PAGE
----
31 October 2010

John O'Groats to Brora

Our caravan site was some 8 miles to the west of JO'G and Terry delivered me back to the famous landmark to resume the next stage to Brora. The picture shows the outfit in front of the impressive but closed and sadly, almost derelict, John O'Groats hotel that overlooks the harbour. Another crystal clear morning and we had hoped that the signpost man would be back to get an "official" picture. We arrived to find a young LEJO'G motorcyclist with the same idea but learned from him that the signpost was elsewhere and not likely to reappear in the near future so the painted subsitute was used again. This young man had just arrived after his four day trip from Land's End in support of the Birmingham Children's hospital. We made a mutual fuss of our respective achievements to mark the the sense of occasion, shook hands and he was off!
The westerlies that had carried me so swiftly to JO'G yesterday had swung to the southwest and thus commenced an ordeal of a day. The A99 is the main road to the south from JO'G. It runs close to the sea to the east, and open scrubby moorland to the west. There is little by way of shelter against the strength-sapping winds that take their toll throughout the day. The ride is in excess of 60 miles and at less than 12mph progress is painfully slow. It is so fortunate to be able to simply pick a rendezvous with Terry based on a time/est distance at a convenient layby and then be elated when the familiar creme coloured square comes into view. Without the caravan, there would have been many days where there would have been no coffee or lunch stops simply because there just aren't any cafes!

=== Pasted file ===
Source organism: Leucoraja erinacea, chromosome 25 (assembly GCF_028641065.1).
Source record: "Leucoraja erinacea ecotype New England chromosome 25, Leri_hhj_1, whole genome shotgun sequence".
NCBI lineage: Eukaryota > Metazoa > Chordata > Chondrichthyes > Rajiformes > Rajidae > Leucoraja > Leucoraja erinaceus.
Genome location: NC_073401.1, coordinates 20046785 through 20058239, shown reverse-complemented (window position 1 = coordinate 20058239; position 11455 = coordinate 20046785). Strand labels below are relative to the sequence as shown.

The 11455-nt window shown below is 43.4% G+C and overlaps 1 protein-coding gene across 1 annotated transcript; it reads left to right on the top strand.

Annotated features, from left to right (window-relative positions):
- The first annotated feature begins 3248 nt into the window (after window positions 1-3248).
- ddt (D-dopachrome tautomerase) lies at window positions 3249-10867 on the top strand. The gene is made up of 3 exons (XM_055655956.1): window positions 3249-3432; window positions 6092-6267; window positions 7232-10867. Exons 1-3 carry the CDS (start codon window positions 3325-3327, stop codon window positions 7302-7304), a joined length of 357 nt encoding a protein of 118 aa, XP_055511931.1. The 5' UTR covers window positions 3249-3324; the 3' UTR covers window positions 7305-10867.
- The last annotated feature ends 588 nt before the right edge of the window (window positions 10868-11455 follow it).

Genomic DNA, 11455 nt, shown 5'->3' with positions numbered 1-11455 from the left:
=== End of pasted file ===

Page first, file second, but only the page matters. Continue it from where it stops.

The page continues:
The slow approach and passing of the prominent lighthouse at Noss Head, close to Wick is as memorable an event that I can recall for the entire ride on this quite depressing day.
We were in trouble as to where to stay at Brora. Terry has excellent research backup with his bride, Andrea, ever-willing to find sites for us to stay. On this occasion however, and even after talking to tourist boards and assorted local authorities and insiders, the best she can offer is a public car park where "no questions are asked." We therefore asked Salvina (my Uber-minder at AOS HQ) if the PP at Brora might have a space within the church grounds and were delighted when Fr Benedict Seed readily agreed to let us stay in the car park. In addition he let us hook up the umbilical to the electric mains which means we had all mod cons. It is quite humbling to hear Fr Seed, who spent 50 years of his life in the monestary at Fort Augustus until it closed, tell of a life that seems to be so frugal but completely commited to providing for Sutherland Catholics.

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